What is Milton-Parc?
Milton-Parc, home to 11,150 residents, is one of the oldest residential neighbourhoods in Montreal and considered a heritage area. Sitting just east of McGill’s campus, it is delineated by University Street, Avenue des Pins, Boul. St-Laurent and Sherbrooke Street. The neighbourhood is often referred to as the “McGill Ghetto”, a harmful misnomer that perpetuates the misconception that Milton-Parc is simply a student neighbourhood, given its significant population of McGill students. In reality, students only make up about a quarter of the bustling neighbourhood’s residents!
The remainder of Milton-Parc’s residents are permanent residents (members of housing cooperatives, home/condo owners, and long-term tenants) with a lot of love for their community.
When threatened with the construction of high-rises in the late 1960s, Milton-Parc residents came together to fight for the preservation of their neighbourhood and created the Milton-Parc Citizens Committee (MPCC), which is still active and serving the community. The community mobilized for nearly two decades until an agreement was reached in 1987 regarding the shared ownership of the land, between co-ops and non-profit organizations. This agreement established the largest cooperative housing project in Canada, in the heart of Milton-Parc, and was named the Communauté Milton-Parc, or in English, the Milton-Parc Community.
The Milton-Parc Community (CMP)
The Milton-Parc Community’s unique housing cooperative network houses more than 1,500 people from more than fifty countries in low- and moderate-income housing. The CMP includes 146 residential buildings (616 apartments) and two commercial buildings, and its current members are all co-owners :
- fifteen co-ops
- six low-income housing buildings (NPOs , including rooming houses)
- la Société de développement communautaire Milton-Park (SDC) who own 11 commercial properties
- a community-based organization
- two other organizations with a commercial vocation
Together, they collectively are bound to an agreement akin to a land trust which requires access to quality dwellings for low and moderate income people, insists on the conservation of the urban fabric and the architectural and socio-economic uniqueness of the neighborhood, and provides stringent mechanisms on re-sale to prevent speculation.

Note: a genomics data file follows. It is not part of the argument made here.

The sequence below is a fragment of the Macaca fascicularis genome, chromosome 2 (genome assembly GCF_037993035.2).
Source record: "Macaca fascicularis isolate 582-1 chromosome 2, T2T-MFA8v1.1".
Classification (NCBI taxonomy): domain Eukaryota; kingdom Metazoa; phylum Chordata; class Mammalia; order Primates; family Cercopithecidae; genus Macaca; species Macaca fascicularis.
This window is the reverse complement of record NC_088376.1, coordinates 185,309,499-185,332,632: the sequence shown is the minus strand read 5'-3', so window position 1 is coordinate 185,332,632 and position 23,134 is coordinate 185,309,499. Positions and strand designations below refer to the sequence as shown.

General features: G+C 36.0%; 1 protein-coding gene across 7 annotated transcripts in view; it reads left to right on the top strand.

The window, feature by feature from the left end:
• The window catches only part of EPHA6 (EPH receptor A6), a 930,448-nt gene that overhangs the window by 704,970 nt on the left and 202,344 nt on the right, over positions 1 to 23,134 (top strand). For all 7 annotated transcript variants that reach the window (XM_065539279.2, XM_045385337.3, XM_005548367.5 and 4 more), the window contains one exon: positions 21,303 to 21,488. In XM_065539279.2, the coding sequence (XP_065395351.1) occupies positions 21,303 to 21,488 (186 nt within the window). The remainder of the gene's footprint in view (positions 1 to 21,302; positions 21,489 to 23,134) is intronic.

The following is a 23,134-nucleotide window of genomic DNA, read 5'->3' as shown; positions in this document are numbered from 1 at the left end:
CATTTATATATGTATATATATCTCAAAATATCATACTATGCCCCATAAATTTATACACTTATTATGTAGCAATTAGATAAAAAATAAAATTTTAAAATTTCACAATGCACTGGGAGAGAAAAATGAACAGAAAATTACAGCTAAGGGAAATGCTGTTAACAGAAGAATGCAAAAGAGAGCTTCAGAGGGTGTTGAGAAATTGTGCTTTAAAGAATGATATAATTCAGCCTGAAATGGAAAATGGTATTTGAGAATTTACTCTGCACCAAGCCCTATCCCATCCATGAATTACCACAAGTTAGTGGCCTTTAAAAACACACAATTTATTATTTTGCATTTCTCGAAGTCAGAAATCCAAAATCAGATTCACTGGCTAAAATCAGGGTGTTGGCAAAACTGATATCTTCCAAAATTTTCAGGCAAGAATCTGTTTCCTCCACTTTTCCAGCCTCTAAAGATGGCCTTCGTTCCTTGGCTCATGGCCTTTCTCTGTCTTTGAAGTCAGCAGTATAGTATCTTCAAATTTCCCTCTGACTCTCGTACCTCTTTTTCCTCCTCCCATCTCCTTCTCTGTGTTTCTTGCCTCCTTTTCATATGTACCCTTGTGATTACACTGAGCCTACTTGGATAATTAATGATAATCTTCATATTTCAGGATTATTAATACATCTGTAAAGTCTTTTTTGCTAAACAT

Students and Milton-Parc
Students and Milton-Parc residents have cohabited for a very long time, but the relatively recent influx of students into the neighborhood has proven problematic, as it has led to an increase in excessive noise and trash accumulation, especially during the moving period in May.
In 2010, a partnership between the Milton-Parc Citizens’ Committee, SSMU, and McGill University (through the Office of the Dean of Students) was created to find solutions to these neighbourhood relations problems. Since the creation of this partnership – known as the Community Action and Relations Endeavour or the C.A.R.E Agreement – neighbourhood relations have greatly improved. Indeed, the Endeavour, summarized in this Brochure, continues to facilitate consistent, systematic and open communication among the main stakeholders and functions as a resource for all parties to engage with one another and to succeed in the implementation of collaborative projects.
However, it remains important to emphasize that Milton-Parc is not a student neighborhood and that students moving into the area will be living among permanent residents as well as students. During large and exciting events such as Frosh, students in the neighborhood are encouraged to have fun, but to remain respectful and sensitive to their neighbors’ differing realities. When living off-campus, students are subject to noise complaints and tickets from the police if they are disruptive. To avoid this, students are encouraged to consult their neighbors when planning any potentially disruptive gatherings, as well as to reduce noise to a minimum after 11pm.
During the moving period in April-May, there is always a problem of trash accumulation on the sidewalks and streets of Milton-Parc. As it is mostly students in short-term rentals who move during this period, they contribute greatly to the problem. This issue stems largely from the lack of awareness surrounding trash collection in Montreal. To address this, students are encouraged to consult the Ville de Montreal website to find out more about eco-centers nearby and bulky item collection in their borough. Additionally, every year during April-May, SSMU Community Affairs helps coordinate Trash2Treasure, a free carbon-neutral collection service for students and residents in the Milton-Parc area aimed at reducing the waste on the streets during the move-out period and to providing students with an easy, free, charitable, and environmentally friendly way to dispose of the goods they no longer need, but could be useful to someone in need.
SSMU Community Affairs is cognizant of the impact that students have on the Milton-Parc neighbourhood and is dedicated to working with community organizations to mitigate the negative impacts of studentification and, instead, promote community building.
For more information on being a good neighbour and living off-campus, please consult McGill’s Good Neighbour Guide.
Note: It is the intention of the 2022-2023 external affairs team to review the CARE agreement to better it. Please email the Community Affairs Commissioner (firstname.lastname@example.org) or the VP External Affairs (email@example.com) with your thoughts, questions, concerns, or to schedule a meeting.
Community Groups (non-exhaustive list)
- Milton-Parc Citizens Committee (CCMP/MPCC)
- Solidarité Communautaire
- A nous le Plateau! (ANLP)
- Association recreative Milton-Parc (ARMP)
- Mobilizing for Milton Parc
- Montreal Solidarity Supply
- The Open Door
- Welcome Collective
- The Yellow Door